For an exploration of why I went where I went this evening, refer to the previous post.
Services at the synagogue in question began this evening at 7:30pm. I left Drew at 5:30 for a variety of reasons. Firstly, I always leave early because I am chronically afraid of being late to things. Secondly, I needed to stop at the Stop and Shop first to pick up a couple of things on my way. Thirdly, the synagogue is in the nearby town of Summit, which is two stops away on the train and I do not know my way around the Madison train station yet and I figured there was ample time somewhere in that mess to get confused or lost. I had received faulty intelligence that all I needed to do was take the train to Summit and the synagogue is so close I could just walk from the Summit train station.
I went to Stop and Shop and was completely successful there. By 6:15 I was on the correct train to Summit. By 6:35 I was in Summit with no idea which direction I was facing. My scribbled map that I had copied down from Google Maps was doing me no good. I figured if I just wandered I bit I would hit upon my destination because I had been told it was extremely close. After wandering for a bit, I decided that I had no idea where I was or where I was going.
At this point, I stopped to ask directions. I happened upon a couple of women dining outside at a sidewalk café in downtown Summit, walked up to them and said, “Excuse me, do either of you feel qualified to give me directions?” “What an introduction!,” said the younger of the two. The older one said, “Are you going to shul?” As it turned out, I had happened across Ruth and Kim, mother and daughter, respectively. We were soon joined by Ron and Lauren, Kim’s husband and daughter, respectively. They were, as most are, confused by my fringes. They wanted to know what sort of Reform Jew I was wearing tzitzit and on my way to a Reconstructionist outfit. I explained, complete with all my usual shpiels about tzitzit really being anti-asshole fringes, Reform ideology, etc. They thought I was quite a character and offered to give me a lift to synagogue in exchange for a brief D’var Torah. I used my usual quickie about the binding of Isaac and its significance not as a faith test, but as a theological revolution.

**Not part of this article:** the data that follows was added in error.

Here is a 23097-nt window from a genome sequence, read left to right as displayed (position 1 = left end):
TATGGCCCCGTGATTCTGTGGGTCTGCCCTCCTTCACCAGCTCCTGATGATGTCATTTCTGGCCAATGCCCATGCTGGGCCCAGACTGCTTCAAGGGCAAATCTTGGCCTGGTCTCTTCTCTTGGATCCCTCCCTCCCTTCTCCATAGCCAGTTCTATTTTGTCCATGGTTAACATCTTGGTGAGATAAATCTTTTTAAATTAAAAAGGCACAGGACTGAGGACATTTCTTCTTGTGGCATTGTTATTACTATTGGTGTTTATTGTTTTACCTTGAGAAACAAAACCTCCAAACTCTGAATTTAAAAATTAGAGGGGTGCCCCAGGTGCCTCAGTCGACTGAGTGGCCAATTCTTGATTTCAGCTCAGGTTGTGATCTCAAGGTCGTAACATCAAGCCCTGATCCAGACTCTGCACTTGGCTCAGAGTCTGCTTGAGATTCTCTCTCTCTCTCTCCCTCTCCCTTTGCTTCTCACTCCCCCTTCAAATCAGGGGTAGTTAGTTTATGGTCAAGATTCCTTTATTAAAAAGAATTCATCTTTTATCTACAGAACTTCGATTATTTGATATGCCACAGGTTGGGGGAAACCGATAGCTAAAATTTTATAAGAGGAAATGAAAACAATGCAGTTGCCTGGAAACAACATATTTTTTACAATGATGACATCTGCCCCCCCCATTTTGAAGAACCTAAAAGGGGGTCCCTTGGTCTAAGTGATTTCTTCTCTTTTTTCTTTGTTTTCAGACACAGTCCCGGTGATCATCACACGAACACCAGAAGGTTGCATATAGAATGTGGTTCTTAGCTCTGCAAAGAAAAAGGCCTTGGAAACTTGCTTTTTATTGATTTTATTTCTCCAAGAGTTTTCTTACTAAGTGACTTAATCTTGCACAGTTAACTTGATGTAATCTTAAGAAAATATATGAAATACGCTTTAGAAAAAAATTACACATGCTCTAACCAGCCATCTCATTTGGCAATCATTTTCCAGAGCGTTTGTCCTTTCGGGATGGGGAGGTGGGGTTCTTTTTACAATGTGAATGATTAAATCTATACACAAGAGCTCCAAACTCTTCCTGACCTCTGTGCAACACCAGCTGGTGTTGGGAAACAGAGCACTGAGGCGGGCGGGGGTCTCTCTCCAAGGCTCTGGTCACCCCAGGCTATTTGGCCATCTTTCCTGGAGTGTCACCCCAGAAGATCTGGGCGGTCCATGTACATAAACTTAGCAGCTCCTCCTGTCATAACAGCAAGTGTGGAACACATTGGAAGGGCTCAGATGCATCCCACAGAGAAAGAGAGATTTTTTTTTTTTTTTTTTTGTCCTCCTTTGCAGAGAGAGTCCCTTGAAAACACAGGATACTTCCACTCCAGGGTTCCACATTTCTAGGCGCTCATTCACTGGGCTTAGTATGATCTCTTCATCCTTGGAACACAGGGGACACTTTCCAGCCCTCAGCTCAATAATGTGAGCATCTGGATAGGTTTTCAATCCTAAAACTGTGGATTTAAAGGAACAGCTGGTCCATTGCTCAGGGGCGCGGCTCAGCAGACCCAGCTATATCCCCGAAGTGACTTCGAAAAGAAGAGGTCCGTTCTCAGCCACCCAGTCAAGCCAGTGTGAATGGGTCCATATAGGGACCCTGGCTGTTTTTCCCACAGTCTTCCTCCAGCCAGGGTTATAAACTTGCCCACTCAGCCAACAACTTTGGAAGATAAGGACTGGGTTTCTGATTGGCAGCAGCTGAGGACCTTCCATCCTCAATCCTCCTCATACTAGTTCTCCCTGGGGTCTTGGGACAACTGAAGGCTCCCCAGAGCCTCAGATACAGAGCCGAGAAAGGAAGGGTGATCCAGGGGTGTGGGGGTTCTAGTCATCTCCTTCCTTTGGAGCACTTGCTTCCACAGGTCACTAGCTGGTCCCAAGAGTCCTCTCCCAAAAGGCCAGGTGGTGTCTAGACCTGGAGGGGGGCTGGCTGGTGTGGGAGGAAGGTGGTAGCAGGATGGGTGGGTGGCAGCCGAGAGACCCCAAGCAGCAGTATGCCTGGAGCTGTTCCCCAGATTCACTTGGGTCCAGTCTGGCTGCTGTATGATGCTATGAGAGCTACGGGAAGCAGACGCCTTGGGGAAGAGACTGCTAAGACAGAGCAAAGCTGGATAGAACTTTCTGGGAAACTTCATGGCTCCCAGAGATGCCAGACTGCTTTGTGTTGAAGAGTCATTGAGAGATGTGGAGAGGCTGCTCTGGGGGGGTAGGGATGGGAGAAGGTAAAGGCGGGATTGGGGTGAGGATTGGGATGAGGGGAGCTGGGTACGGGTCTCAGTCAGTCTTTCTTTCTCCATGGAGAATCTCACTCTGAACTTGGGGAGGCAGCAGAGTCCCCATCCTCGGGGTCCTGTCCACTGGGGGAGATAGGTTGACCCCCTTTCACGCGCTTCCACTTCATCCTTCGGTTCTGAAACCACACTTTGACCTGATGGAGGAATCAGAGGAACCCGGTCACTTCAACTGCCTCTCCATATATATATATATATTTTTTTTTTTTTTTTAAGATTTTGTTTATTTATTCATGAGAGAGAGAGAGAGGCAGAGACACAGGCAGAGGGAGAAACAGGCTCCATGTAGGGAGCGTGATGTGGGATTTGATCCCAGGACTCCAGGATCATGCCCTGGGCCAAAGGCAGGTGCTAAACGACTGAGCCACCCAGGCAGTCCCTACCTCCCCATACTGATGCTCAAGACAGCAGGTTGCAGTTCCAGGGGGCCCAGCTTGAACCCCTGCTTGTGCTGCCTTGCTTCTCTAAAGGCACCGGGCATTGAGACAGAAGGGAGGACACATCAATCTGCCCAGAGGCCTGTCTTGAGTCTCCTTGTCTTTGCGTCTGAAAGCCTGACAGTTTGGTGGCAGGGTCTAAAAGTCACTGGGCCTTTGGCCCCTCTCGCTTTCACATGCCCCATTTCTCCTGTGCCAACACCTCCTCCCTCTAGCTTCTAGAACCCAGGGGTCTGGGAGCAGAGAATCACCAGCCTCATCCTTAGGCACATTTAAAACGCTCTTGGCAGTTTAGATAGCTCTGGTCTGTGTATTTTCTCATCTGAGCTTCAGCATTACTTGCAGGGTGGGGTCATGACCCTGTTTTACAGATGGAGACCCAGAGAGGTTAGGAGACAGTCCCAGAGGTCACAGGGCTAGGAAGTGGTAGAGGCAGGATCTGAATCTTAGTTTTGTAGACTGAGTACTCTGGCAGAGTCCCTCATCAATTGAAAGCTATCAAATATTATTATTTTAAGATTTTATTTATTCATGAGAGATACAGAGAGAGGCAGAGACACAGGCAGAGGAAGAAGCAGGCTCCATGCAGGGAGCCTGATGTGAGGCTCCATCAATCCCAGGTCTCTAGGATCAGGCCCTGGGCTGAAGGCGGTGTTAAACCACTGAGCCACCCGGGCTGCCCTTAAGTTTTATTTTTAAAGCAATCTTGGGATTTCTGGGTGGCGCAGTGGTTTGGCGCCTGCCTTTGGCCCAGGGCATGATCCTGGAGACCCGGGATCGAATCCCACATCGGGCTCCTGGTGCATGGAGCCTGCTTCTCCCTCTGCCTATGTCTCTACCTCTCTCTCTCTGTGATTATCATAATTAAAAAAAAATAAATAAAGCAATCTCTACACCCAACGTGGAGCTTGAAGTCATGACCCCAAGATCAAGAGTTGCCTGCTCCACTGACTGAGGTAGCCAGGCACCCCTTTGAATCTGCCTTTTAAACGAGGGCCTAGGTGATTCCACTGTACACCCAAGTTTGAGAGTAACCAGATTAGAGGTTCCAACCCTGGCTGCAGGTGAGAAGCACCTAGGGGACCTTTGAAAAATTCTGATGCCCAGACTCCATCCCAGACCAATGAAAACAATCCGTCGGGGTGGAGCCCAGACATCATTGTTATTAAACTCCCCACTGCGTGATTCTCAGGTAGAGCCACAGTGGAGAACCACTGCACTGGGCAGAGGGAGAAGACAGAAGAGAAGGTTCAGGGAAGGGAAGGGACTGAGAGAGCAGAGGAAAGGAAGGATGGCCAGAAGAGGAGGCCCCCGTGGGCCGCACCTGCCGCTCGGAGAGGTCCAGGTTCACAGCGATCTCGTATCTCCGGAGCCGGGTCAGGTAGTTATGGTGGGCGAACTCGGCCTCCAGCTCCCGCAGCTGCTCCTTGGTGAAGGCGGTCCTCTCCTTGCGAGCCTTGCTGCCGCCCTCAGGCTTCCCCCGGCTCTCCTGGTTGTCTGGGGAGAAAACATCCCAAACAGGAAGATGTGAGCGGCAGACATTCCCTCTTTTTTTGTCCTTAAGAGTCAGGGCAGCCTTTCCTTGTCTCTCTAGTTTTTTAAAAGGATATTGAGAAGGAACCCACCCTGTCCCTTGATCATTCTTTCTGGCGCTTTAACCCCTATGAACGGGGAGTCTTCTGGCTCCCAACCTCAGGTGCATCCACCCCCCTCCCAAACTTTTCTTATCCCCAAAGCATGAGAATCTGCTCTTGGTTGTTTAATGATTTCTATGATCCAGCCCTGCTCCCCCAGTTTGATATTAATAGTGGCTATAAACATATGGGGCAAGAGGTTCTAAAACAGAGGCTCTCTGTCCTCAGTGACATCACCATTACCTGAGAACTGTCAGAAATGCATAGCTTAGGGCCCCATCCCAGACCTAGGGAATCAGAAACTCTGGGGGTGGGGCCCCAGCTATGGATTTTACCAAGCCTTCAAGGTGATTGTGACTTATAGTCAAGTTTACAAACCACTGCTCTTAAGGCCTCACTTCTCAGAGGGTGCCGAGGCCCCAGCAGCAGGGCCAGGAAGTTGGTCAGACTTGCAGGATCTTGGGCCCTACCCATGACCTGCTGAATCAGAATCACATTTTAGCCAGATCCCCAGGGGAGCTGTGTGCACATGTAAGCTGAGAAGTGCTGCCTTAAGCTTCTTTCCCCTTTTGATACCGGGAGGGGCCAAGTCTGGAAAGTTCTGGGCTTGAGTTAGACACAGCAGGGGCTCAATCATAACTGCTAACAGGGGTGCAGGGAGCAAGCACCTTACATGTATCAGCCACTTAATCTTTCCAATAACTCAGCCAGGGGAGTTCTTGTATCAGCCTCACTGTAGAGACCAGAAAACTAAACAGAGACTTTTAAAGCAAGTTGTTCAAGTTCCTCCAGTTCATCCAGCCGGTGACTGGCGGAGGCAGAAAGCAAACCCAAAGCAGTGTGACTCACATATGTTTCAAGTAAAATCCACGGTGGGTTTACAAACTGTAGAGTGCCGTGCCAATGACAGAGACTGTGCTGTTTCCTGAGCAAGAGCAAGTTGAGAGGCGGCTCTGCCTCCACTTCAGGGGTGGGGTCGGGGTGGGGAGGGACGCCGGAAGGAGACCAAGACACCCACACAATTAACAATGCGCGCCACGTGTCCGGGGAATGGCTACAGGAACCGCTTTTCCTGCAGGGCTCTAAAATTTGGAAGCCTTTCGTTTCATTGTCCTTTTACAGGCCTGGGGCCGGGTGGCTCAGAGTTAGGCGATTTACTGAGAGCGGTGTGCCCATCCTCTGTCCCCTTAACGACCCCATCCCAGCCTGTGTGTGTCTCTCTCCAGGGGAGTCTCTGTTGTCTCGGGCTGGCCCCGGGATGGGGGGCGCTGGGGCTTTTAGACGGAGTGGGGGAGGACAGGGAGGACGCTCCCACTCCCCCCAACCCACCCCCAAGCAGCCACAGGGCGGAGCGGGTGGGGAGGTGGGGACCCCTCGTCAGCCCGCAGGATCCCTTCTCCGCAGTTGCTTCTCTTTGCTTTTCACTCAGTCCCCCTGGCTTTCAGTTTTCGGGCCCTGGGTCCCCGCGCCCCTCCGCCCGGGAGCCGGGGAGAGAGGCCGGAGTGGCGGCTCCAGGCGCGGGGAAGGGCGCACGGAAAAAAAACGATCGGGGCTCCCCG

When we finally found the place, I turned out this idea that I could walk there from the Summit train station was complete lunacy. In fact, the station between mine and Summit is actually a closer walk than the Summit station, I was told by numerous people after services. Upon walking in, the entire ushering team knew who I was as I had called ahead a few days ago. They were all very excited to meet me. After services one of them offered their husband, John, to me as a ride home. This couple, as it turns out, lives in Florham Park, which is the next town over from Madison. It turns out that the quickest way to get to the synagogue would have been simply to walk there from school. The drive back was about six minutes long and was basically a straight shot that took me right back past the Stop and Shop.
Tomorrow: My observations on Reconstructionist Judaism.